Driving with Pets: An Overview of Dog Car Seats & Safety Restraints
Many people love taking a drive with their dog, and many dogs love taking a drive with their humans.
However, traveling with pets that are unrestrained can lead to major distractions inside the car, which can result in accidents and other road incidents. Also, in the case of an accident, a “loose” animal can be moved around the cabin unpredictably, proving dangerous to not only the animal, but the humans in the car as well. The best way to keep your furry family members safe in the car is by using a pet restraint of some kind.
Different Types of Pet Restraints
Currently, there are a variety of different types of pet restraints available for use in consumer vehicles.
- Type One: The primary function of these pet safety products is to prevent the animal from acting as a distraction or a danger by confining them to the rear area of the car.
- Harnesses & Collar Attachments: at the more minimalist end of the spectrum, these products essentially act as a dog seat belt, securing them to a seat.
- Car Barriers: Crafted from either cloth, mesh, or a more solid material, these are similar to a room divider that can be installed between rows of seats or in the cargo area.
- Type Two: These types of pet safety products focus on securing the dog in a more contained space, limiting the danger they could present by preventing unnecessary movements.
- Dog Car Seats: These products function similarly to car seats for children. The dog is secured by a harness, but instead of being connected to the car’s primary safety belt, the harness is connected to a separate booster seat, which is usually elevated.
- Car Carriers: In this type of pet restraint, the animal is typically confined within a closed container, often made of fabric or mesh. The carrier is then secured to the seat back.
- Type Three: Usually designed for larger pets, these types of pet restraints are designed to contain the animal in a specific area of the car.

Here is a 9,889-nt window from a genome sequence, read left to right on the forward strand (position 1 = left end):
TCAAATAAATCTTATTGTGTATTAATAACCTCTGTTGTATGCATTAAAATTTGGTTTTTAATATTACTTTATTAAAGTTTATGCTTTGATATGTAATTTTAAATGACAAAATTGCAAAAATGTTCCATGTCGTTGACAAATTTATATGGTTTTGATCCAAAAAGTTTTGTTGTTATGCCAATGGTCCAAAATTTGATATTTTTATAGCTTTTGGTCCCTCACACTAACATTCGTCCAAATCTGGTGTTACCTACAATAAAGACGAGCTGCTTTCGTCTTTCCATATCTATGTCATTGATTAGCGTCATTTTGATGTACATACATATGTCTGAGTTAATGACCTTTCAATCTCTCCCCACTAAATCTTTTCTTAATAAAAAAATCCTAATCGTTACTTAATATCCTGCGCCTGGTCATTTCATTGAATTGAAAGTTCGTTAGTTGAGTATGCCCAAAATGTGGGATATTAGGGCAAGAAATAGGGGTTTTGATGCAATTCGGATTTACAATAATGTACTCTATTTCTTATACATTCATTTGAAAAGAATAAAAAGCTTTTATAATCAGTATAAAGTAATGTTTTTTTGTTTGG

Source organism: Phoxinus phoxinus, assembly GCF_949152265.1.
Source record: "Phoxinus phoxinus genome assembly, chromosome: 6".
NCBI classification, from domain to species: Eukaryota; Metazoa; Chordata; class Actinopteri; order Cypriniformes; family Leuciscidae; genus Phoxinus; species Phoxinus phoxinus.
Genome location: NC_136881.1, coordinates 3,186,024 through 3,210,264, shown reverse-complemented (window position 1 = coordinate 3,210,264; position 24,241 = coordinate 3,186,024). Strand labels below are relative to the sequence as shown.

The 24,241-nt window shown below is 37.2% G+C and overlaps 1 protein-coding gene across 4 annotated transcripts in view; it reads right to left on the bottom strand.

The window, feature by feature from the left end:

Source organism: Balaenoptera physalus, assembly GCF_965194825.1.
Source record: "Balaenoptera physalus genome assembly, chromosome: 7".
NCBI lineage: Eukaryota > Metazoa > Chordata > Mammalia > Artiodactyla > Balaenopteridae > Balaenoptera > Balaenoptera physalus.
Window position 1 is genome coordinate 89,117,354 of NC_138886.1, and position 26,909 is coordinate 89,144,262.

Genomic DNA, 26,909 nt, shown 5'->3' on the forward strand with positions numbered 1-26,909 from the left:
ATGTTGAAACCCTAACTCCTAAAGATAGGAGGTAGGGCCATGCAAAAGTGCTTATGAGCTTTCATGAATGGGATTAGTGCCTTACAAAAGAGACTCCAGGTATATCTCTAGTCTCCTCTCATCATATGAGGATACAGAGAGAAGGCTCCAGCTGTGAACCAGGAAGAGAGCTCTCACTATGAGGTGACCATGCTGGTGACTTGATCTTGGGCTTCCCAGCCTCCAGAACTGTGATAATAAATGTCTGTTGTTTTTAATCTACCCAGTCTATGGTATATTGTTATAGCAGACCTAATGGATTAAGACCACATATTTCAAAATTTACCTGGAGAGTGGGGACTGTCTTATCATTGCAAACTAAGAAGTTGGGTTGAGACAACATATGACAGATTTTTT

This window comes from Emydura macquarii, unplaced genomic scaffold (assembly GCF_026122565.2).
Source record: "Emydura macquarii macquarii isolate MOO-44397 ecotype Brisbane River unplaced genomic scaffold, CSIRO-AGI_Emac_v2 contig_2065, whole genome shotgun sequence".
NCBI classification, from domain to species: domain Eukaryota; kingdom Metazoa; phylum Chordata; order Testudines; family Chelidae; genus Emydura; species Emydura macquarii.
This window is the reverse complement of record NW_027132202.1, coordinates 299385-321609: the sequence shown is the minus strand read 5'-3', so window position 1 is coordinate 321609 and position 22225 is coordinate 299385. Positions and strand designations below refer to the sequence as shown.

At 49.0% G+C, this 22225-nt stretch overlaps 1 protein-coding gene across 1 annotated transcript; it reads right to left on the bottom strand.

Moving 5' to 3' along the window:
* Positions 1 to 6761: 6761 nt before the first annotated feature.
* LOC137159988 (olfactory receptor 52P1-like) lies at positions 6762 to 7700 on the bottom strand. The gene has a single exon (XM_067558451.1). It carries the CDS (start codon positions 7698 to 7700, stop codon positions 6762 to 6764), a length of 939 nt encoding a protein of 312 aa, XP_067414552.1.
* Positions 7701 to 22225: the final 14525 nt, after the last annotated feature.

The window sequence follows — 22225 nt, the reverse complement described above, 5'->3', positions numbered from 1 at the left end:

- Pet Travel Crates: as the name suggests, these are metal or plastic crates that fully contain the animal and are typically tethered to the floor with anchor straps.
Pet Car Seats: Evaluating “Crash-Tested” Crates & Carriers
When looking for a way to practice safety while traveling with pets, it can be easy to assume that most products are designed to protect your dog in case of a crash or accident. However, that’s not the case.
The two governmental bodies primarily responsible for overseeing crash and safety testing for consumer vehicles—the Consumer Product Safety Commission and the National Highway Traffic Safety Commission—do not handle product testing for pet safety. There are currently no government standards or government-sanctioned tests in place for pet safety restraints in vehicles.
The Center for Pet Safety (CPS), in partnership with Subaru, recently released the findings of its annual “Crate and Carrier Study”, which discovered that an alarming majority of pet restraints, carriers, and crates (some listed as “crash-tested” or with similar language, some not) failed impact and crash tests. Covering a variety of products from hard and soft shell carriers to plastic and wire crates, the CPS study found that 25 of the 29 products tested failed.
Shopping for Pet Restraints
If you are in the market for a new dog car seat, carrier, or crate, make sure to do your research. The product you select should be appropriate for your pet’s needs, as most products are marked with height and weight range recommendations. If you want a product that is more likely to keep your pet safe in case of an accident, double check “crash-tested” claims with third-party organizations like the CPS.
While unrestrained pets can present serious dangers to themselves and other car passengers, if you take the right steps to secure them, there’s no reason that your pet can’t travel with you and enjoy the ride, all while remaining safe and secure. Don’t forget, we can help you with our consumer roadside assistance plans.